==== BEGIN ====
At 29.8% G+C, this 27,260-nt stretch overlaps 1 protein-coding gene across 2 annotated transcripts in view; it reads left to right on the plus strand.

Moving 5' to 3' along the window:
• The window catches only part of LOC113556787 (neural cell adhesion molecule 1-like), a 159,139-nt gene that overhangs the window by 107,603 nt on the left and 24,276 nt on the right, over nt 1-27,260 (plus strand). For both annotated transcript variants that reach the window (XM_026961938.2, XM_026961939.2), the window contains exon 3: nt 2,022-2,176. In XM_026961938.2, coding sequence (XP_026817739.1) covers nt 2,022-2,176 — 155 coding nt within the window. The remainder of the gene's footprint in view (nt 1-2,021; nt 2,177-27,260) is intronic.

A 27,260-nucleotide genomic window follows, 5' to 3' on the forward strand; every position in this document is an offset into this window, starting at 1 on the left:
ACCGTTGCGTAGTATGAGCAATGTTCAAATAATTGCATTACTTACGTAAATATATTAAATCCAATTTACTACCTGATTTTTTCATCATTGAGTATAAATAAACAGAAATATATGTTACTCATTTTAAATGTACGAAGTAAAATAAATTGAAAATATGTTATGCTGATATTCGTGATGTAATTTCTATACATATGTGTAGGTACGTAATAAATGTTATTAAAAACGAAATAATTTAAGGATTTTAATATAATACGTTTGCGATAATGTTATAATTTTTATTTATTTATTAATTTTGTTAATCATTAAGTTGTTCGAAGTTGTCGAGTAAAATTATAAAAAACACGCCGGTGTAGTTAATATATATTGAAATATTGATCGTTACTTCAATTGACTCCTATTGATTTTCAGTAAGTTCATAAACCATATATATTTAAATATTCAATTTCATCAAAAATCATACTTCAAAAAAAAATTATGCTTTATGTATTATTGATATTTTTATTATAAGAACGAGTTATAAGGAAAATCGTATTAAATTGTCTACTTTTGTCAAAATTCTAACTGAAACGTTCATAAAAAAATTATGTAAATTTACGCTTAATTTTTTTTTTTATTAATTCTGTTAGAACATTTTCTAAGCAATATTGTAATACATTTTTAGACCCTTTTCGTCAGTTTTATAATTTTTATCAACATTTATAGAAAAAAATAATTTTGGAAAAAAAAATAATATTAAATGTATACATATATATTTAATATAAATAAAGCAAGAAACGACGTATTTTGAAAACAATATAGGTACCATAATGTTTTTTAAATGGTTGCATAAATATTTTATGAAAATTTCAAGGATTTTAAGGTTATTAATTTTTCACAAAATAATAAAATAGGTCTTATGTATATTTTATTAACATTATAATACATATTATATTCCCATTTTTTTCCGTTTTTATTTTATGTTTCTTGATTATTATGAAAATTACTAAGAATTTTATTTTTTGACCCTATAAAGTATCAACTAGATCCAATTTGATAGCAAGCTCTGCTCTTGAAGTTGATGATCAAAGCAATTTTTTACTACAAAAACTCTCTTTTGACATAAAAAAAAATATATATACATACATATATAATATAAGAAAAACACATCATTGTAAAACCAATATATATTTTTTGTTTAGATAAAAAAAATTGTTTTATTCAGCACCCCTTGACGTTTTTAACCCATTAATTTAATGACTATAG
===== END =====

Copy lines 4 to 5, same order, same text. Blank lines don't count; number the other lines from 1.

A 27,260-nucleotide genomic window follows, 5' to 3' on the forward strand; every position in this document is an offset into this window, starting at 1 on the left:
ACCGTTGCGTAGTATGAGCAATGTTCAAATAATTGCATTACTTACGTAAATATATTAAATCCAATTTACTACCTGATTTTTTCATCATTGAGTATAAATAAACAGAAATATATGTTACTCATTTTAAATGTACGAAGTAAAATAAATTGAAAATATGTTATGCTGATATTCGTGATGTAATTTCTATACATATGTGTAGGTACGTAATAAATGTTATTAAAAACGAAATAATTTAAGGATTTTAATATAATACGTTTGCGATAATGTTATAATTTTTATTTATTTATTAATTTTGTTAATCATTAAGTTGTTCGAAGTTGTCGAGTAAAATTATAAAAAACACGCCGGTGTAGTTAATATATATTGAAATATTGATCGTTACTTCAATTGACTCCTATTGATTTTCAGTAAGTTCATAAACCATATATATTTAAATATTCAATTTCATCAAAAATCATACTTCAAAAAAAAATTATGCTTTATGTATTATTGATATTTTTATTATAAGAACGAGTTATAAGGAAAATCGTATTAAATTGTCTACTTTTGTCAAAATTCTAACTGAAACGTTCATAAAAAAATTATGTAAATTTACGCTTAATTTTTTTTTTTATTAATTCTGTTAGAACATTTTCTAAGCAATATTGTAATACATTTTTAGACCCTTTTCGTCAGTTTTATAATTTTTATCAACATTTATAGAAAAAAATAATTTTGGAAAAAAAAATAATATTAAATGTATACATATATATTTAATATAAATAAAGCAAGAAACGACGTATTTTGAAAACAATATAGGTACCATAATGTTTTTTAAATGGTTGCATAAATATTTTATGAAAATTTCAAGGATTTTAAGGTTATTAATTTTTCACAAAATAATAAAATAGGTCTTATGTATATTTTATTAACATTATAATACATATTATATTCCCATTTTTTTCCGTTTTTATTTTATGTTTCTTGATTATTATGAAAATTACTAAGAATTTTATTTTTTGACCCTATAAAGTATCAACTAGATCCAATTTGATAGCAAGCTCTGCTCTTGAAGTTGATGATCAAAGCAATTTTTTACTACAAAAACTCTCTTTTGACATAAAAAAAAATATATATACATACATATATAATATAAGAAAAACACATCATTGTAAAACCAATATATATTTTTTGTTTAGATAAAAAAAATTGTTTTATTCAGCACCCCTTGACGTTTTTAACCCATTAATTTAATGACTATAG